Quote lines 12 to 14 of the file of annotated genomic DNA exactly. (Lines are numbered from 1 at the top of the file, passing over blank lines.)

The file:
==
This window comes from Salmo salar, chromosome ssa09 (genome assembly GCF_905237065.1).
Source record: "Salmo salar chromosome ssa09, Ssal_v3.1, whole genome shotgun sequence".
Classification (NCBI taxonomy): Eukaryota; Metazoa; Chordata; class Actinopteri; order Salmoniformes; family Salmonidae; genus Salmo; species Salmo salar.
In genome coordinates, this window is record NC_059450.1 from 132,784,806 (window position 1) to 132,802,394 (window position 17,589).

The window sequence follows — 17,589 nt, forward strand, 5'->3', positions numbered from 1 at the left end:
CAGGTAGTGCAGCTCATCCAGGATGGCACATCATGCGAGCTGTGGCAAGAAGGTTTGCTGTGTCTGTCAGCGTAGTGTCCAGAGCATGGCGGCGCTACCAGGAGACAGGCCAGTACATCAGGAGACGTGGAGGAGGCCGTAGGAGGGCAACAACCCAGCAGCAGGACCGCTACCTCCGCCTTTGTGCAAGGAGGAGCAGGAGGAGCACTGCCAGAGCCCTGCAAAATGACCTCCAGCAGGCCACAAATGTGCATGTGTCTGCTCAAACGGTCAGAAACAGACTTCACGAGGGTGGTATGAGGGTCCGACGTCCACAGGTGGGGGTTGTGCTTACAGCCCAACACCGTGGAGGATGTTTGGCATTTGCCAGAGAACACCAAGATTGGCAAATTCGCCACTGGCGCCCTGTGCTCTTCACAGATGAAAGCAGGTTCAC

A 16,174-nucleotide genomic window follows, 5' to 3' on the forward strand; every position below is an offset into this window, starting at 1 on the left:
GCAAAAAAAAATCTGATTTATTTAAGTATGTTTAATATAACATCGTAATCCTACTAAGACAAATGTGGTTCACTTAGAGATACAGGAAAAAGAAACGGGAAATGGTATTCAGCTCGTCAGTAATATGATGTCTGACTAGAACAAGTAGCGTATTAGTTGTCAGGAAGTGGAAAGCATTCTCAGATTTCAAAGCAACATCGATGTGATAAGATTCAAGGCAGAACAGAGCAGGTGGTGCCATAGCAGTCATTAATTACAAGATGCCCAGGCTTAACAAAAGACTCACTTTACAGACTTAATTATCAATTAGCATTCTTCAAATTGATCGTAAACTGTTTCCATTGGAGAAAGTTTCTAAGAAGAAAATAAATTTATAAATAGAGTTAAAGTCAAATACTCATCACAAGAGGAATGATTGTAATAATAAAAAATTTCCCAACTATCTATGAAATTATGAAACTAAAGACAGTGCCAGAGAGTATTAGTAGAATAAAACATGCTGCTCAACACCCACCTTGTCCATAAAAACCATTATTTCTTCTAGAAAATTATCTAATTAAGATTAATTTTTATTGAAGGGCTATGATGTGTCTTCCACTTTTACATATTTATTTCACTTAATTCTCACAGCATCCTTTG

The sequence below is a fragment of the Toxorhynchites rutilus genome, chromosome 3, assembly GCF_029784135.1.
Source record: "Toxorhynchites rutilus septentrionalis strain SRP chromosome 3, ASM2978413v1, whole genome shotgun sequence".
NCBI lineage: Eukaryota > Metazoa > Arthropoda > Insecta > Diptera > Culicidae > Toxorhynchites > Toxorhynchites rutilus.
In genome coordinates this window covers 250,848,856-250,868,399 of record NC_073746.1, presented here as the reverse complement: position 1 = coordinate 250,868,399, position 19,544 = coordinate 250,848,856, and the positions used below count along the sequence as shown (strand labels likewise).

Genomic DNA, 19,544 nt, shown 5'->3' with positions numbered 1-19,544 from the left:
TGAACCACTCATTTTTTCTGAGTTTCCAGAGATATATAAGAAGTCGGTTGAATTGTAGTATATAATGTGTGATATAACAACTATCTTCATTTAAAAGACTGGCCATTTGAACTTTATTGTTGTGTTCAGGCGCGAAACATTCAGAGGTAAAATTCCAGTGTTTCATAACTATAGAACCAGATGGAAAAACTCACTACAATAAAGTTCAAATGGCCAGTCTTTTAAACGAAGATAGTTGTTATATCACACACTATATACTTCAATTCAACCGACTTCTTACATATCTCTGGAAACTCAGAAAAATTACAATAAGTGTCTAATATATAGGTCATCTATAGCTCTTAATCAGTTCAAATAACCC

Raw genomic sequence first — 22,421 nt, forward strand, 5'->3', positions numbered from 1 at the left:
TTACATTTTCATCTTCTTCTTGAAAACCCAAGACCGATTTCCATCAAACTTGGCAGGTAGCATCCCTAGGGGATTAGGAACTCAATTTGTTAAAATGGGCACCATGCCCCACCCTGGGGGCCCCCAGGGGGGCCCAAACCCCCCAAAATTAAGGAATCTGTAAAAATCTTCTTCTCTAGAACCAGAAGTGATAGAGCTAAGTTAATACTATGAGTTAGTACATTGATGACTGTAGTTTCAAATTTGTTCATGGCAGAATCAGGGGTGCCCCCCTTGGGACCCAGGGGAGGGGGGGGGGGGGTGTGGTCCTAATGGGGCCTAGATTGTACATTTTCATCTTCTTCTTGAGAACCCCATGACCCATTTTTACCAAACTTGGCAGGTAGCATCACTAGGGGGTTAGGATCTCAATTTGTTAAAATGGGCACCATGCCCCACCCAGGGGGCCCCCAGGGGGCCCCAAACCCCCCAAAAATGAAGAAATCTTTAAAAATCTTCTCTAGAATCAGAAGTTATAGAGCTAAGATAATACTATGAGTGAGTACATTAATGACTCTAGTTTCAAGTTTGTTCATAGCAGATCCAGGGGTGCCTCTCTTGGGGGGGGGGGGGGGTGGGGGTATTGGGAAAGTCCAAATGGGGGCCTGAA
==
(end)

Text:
In genome coordinates this window covers 250,848,856-250,868,399 of record NC_073746.1, presented here as the reverse complement: position 1 = coordinate 250,868,399, position 19,544 = coordinate 250,848,856, and the positions used below count along the sequence as shown (strand labels likewise).

Genomic DNA, 19,544 nt, shown 5'->3' with positions numbered 1-19,544 from the left:
TGAACCACTCATTTTTTCTGAGTTTCCAGAGATATATAAGAAGTCGGTTGAATTGTAGTATATAATGTGTGATATAACAACTATCTTCATTTAAAAGACTGGCCATTTGAACTTTATTGTTGTGTTCAGGCGCGAAACATTCAGAGGTAAAATTCCAGTGTTTCATAACTATAGAACCAGATGGAAAAACTCACTACAATAAAGTTCAAATGGCCAGTCTTTTAAACGAAGATAGTTGTTATATCACACACTATATACTTCAATTCAACCGACTTCTTACATATCTCTGGAAACTCAGAAAAATTACAATAAGTGTCTAATATATAGGTCATCTATAGCTCTTAATCAGTTCAAATAACCC